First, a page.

Agricultural Policy Review: Volume 2018, Issue 2
THE US livestock industry has experienced drastic structural changes over the last two decades. The industry has shifted towards greater specialization across production phases, increased reliance on off-farm inputs such as feed, and increased use of production contracts (McBride and Key 2013). One trend that is particularly relevant to Iowa policymakers, farmers, and rural Iowans is the increased prevalence, size, and regional intensity of large, enclosed hog feeding operations. Where many of the largest hog-producing states have seen modest increases or even declines in total hog inventories over time, Iowa has seen a steady increase in inventories since 1982 (Figure 1a). Within Iowa, production concentrates in north-central and northwestern counties (Figure 1b).
RURAL ENTREPRENEURSHIP can help stimulate local economies by creating local jobs and providing goods and services that improve the quality of life of nearby residents. However, as Reynolds et al. (1995) note, rural entrepreneurs can face difβiculties through lack of sufβicient capital, infrastructure, and access to educated labor. These hardships often result in lower βirm entry rates when compared to urban areas and businesses characterized as low-income and low-growth. This leads to the common notion that rural entrepreneurship is necessity driven— entrepreneurs create rural businesses in order to remain in, or relocate to, a rural location (Tosterud and Habbershon 1992).
THERE IS a lot of uncertainty in agriculture right now, from the delayed onset of spring and the delayed planting that goes with it, to the ongoing trade disputes and trade agreement renegotiations, agricultural producers are adjusting production plans to deal with the uncertainty. Below is a quick summary of the current situation for Iowa’s major agricultural commodities, based on the latest reports and surveys from USDA. The majority of the information for the USDA reports was gathered before the latest rounds in the US-China trade dispute. However, the outlook highlights the importance of trade in agriculture and shows the avenues where trade will inβluence production and consumption decisions.
TRADE ISSUES have recently erupted between the United States and China and the battle over newly announced tariffs has escalated quickly. At the beginning of 2018, the United States imposed tariffs on imported solar panels and washing machines, and China responded by initiating an anti-dumping investigation into US sorghum. In early March, President Trump announced steel and aluminum tariffs with China being one of the primary targets. Within two weeks, China responded by announcing a list of 128 US products that are the targets of retaliatory tariffs effective on April 2, 2018. The list included pork products and ethanol, which are of critical importance to the US Midwest. As those tariffs went into effect, the US Trade Representative announced 25 percent tariffs on $50 billion worth of Chinese imports, along with investment restrictions, and the submission of a case to the World Trade Organization (WTO) over China’s trade practices Lessons from Previous U.S.-China Trade Disputes (Trump 2018; United States Trade Representative 2018). The Chinese government responded immediately with its own tariff package, targeting roughly $50 billion of US imports, including the largest agricultural import, soybeans. For both the United States and China, the $50 billion tariffs are scheduled to take effect in a couple of months. The volleying may continue as President Trump has mentioned the possibility of another round of proposed tariffs on a list of Chinese imports with $100 billion in value (Davis 2018).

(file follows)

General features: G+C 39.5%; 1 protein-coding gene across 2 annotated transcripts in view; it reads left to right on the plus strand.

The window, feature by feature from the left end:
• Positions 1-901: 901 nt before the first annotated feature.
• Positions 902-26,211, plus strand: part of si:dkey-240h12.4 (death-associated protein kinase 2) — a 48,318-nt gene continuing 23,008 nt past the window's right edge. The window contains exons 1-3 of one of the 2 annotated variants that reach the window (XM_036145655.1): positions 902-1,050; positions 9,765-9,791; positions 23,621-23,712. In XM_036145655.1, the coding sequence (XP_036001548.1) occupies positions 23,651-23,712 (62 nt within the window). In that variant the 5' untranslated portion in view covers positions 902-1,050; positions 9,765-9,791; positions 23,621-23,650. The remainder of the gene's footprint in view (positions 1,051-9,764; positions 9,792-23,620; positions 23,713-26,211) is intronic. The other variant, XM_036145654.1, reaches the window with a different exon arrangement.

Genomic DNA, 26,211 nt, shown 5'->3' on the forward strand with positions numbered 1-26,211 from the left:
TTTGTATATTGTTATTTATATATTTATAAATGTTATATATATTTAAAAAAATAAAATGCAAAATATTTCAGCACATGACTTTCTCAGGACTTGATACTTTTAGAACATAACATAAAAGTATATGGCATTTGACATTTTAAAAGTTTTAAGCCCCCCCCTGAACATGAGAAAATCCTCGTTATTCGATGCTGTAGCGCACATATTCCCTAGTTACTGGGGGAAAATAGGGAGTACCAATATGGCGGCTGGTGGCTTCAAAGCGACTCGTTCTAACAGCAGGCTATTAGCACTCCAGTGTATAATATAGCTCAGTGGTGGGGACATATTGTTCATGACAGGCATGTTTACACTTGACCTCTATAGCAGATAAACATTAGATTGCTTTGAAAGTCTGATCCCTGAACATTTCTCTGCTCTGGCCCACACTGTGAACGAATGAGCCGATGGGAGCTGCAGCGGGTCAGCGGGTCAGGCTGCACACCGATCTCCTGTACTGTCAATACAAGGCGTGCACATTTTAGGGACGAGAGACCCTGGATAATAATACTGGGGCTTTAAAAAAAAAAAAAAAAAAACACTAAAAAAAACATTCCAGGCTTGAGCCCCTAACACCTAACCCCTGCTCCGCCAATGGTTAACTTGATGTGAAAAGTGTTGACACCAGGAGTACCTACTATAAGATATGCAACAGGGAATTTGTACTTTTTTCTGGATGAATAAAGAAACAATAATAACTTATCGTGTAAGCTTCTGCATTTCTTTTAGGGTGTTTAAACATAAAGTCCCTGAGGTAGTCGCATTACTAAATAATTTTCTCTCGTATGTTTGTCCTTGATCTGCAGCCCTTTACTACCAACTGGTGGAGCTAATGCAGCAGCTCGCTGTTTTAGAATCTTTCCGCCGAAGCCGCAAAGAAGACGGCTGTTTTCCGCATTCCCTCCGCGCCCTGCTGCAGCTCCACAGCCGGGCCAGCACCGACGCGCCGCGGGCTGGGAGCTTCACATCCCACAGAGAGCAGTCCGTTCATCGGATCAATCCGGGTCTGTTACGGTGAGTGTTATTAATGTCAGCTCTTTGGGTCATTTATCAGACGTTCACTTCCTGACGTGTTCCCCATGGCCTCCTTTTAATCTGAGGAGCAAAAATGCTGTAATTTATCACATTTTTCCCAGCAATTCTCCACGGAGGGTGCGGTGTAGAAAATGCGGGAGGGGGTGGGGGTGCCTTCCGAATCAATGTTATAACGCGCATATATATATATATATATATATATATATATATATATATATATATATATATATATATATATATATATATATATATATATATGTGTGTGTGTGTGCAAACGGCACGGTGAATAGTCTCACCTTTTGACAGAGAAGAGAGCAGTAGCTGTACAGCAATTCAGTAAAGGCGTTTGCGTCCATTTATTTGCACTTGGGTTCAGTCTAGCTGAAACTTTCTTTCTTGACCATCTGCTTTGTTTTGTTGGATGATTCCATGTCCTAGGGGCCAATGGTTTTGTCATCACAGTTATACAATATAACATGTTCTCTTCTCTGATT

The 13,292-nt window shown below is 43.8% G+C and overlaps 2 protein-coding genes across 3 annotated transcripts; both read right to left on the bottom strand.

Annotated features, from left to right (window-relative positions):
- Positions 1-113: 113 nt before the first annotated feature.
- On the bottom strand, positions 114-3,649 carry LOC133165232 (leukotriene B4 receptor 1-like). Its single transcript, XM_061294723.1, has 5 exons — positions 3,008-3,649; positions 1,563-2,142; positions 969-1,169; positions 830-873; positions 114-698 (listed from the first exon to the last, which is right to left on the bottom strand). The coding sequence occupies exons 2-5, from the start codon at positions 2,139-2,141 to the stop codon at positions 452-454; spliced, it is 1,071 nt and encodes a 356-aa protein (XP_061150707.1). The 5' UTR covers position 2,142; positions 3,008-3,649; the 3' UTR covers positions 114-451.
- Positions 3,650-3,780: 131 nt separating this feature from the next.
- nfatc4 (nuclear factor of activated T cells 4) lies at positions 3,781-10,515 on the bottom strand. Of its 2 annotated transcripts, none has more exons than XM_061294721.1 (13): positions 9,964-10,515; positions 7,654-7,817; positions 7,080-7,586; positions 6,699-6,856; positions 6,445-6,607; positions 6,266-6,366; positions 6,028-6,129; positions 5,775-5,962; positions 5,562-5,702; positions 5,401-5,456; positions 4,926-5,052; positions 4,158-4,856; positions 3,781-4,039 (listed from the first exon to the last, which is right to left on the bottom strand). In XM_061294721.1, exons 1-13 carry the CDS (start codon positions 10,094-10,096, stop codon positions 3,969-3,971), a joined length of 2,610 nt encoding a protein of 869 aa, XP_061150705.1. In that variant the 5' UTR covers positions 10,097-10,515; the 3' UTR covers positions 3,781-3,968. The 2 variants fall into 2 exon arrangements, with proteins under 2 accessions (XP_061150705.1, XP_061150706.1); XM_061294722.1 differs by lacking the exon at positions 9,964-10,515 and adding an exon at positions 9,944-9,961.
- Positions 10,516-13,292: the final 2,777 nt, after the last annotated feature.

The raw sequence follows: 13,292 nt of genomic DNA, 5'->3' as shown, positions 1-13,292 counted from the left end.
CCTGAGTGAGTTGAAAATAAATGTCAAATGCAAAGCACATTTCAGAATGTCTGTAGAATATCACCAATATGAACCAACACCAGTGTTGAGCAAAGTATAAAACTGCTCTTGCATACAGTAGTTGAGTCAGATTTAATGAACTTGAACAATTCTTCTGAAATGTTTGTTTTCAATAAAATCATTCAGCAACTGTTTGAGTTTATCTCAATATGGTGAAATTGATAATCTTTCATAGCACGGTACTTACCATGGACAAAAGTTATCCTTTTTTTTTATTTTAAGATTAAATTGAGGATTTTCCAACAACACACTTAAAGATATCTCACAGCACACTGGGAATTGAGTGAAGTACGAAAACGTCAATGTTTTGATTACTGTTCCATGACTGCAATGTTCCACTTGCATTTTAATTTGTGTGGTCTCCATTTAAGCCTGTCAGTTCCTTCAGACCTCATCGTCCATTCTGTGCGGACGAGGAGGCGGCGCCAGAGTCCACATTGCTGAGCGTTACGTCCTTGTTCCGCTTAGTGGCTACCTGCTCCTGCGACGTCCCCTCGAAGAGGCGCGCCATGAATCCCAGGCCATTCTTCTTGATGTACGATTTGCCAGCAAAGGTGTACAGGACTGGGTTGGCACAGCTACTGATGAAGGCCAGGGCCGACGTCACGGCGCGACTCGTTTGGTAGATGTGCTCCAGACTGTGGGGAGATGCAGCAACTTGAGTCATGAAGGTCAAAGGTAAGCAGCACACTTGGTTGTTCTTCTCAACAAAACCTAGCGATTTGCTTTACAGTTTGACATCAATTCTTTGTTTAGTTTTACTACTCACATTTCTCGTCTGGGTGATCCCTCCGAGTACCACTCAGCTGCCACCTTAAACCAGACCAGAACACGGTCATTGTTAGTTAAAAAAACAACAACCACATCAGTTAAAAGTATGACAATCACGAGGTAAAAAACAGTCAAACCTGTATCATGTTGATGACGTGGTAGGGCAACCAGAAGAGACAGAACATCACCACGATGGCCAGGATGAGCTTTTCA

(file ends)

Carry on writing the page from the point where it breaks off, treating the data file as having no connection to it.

COVER CROPS, which are planted on approximately 700,000 of Iowa’s 30 million acres of farmland, have been found to have varying net returns based on several factors— cover c rop species, planting technique, termination method, tillage practices, following cash crop, and the farmer’s years of experience with cover crops.